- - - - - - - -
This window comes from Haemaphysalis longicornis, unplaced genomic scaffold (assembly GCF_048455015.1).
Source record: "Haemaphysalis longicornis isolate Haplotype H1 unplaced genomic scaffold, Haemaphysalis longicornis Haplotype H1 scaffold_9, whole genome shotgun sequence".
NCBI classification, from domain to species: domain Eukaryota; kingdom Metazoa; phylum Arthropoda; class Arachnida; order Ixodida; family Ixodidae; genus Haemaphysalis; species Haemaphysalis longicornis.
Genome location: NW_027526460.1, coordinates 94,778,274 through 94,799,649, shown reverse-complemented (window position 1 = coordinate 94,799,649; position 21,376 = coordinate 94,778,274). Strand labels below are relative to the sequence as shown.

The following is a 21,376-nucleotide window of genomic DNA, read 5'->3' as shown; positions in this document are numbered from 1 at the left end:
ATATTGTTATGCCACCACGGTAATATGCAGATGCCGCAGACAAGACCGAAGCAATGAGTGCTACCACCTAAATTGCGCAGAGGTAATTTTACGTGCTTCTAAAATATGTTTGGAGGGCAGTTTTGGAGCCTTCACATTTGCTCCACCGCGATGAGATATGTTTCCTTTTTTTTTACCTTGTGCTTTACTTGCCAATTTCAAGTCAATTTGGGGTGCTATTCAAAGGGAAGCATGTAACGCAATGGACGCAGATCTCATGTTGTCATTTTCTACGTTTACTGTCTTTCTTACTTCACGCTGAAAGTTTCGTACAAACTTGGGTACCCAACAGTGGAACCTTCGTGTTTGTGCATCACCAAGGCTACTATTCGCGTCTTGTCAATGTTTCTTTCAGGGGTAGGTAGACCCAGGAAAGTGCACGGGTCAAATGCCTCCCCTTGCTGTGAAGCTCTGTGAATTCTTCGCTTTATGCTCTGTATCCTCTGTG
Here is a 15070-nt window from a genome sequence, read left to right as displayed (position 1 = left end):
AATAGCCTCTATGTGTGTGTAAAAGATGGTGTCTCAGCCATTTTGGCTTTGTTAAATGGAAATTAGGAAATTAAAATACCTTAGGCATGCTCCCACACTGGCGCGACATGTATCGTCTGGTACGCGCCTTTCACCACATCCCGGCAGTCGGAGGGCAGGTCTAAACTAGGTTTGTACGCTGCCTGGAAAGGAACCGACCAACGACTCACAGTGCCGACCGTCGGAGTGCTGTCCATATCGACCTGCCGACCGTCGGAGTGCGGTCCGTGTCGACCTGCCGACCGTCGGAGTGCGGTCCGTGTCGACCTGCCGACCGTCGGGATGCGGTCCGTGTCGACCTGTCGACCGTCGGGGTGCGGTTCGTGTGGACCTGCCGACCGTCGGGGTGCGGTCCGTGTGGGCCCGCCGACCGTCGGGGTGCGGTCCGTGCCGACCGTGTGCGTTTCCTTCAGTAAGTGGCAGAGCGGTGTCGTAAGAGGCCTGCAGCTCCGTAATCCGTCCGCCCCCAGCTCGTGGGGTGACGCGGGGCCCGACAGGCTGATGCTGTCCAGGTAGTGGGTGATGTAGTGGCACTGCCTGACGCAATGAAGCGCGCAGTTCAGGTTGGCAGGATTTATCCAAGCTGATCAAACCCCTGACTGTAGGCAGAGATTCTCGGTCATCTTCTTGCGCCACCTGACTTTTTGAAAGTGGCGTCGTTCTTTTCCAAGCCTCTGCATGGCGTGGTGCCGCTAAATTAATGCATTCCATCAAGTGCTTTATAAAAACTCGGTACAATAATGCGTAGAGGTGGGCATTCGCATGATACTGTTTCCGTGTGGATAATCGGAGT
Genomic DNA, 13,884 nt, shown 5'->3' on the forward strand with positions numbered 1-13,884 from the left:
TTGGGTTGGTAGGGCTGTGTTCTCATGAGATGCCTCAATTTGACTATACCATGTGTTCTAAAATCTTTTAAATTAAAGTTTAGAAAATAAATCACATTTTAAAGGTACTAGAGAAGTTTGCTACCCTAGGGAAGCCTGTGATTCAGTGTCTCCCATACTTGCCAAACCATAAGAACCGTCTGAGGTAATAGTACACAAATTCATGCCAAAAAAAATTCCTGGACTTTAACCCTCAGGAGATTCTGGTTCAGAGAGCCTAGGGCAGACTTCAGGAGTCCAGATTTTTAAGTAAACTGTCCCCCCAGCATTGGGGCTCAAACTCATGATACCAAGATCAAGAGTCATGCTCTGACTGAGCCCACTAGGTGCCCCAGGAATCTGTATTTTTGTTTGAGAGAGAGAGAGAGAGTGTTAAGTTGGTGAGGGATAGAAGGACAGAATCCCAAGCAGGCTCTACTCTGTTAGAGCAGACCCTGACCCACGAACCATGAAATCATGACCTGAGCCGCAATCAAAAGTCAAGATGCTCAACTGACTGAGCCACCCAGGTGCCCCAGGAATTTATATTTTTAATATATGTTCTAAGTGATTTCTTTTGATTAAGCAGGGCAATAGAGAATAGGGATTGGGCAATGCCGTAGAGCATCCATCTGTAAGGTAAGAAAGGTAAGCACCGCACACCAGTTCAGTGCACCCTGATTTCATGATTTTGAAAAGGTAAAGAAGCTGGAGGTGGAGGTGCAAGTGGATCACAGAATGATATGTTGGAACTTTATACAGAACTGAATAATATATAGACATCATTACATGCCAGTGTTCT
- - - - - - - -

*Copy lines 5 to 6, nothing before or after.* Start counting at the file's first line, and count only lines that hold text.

The following is a 21,376-nucleotide window of genomic DNA, read 5'->3' as shown; positions in this document are numbered from 1 at the left end:
ATATTGTTATGCCACCACGGTAATATGCAGATGCCGCAGACAAGACCGAAGCAATGAGTGCTACCACCTAAATTGCGCAGAGGTAATTTTACGTGCTTCTAAAATATGTTTGGAGGGCAGTTTTGGAGCCTTCACATTTGCTCCACCGCGATGAGATATGTTTCCTTTTTTTTTACCTTGTGCTTTACTTGCCAATTTCAAGTCAATTTGGGGTGCTATTCAAAGGGAAGCATGTAACGCAATGGACGCAGATCTCATGTTGTCATTTTCTACGTTTACTGTCTTTCTTACTTCACGCTGAAAGTTTCGTACAAACTTGGGTACCCAACAGTGGAACCTTCGTGTTTGTGCATCACCAAGGCTACTATTCGCGTCTTGTCAATGTTTCTTTCAGGGGTAGGTAGACCCAGGAAAGTGCACGGGTCAAATGCCTCCCCTTGCTGTGAAGCTCTGTGAATTCTTCGCTTTATGCTCTGTATCCTCTGTG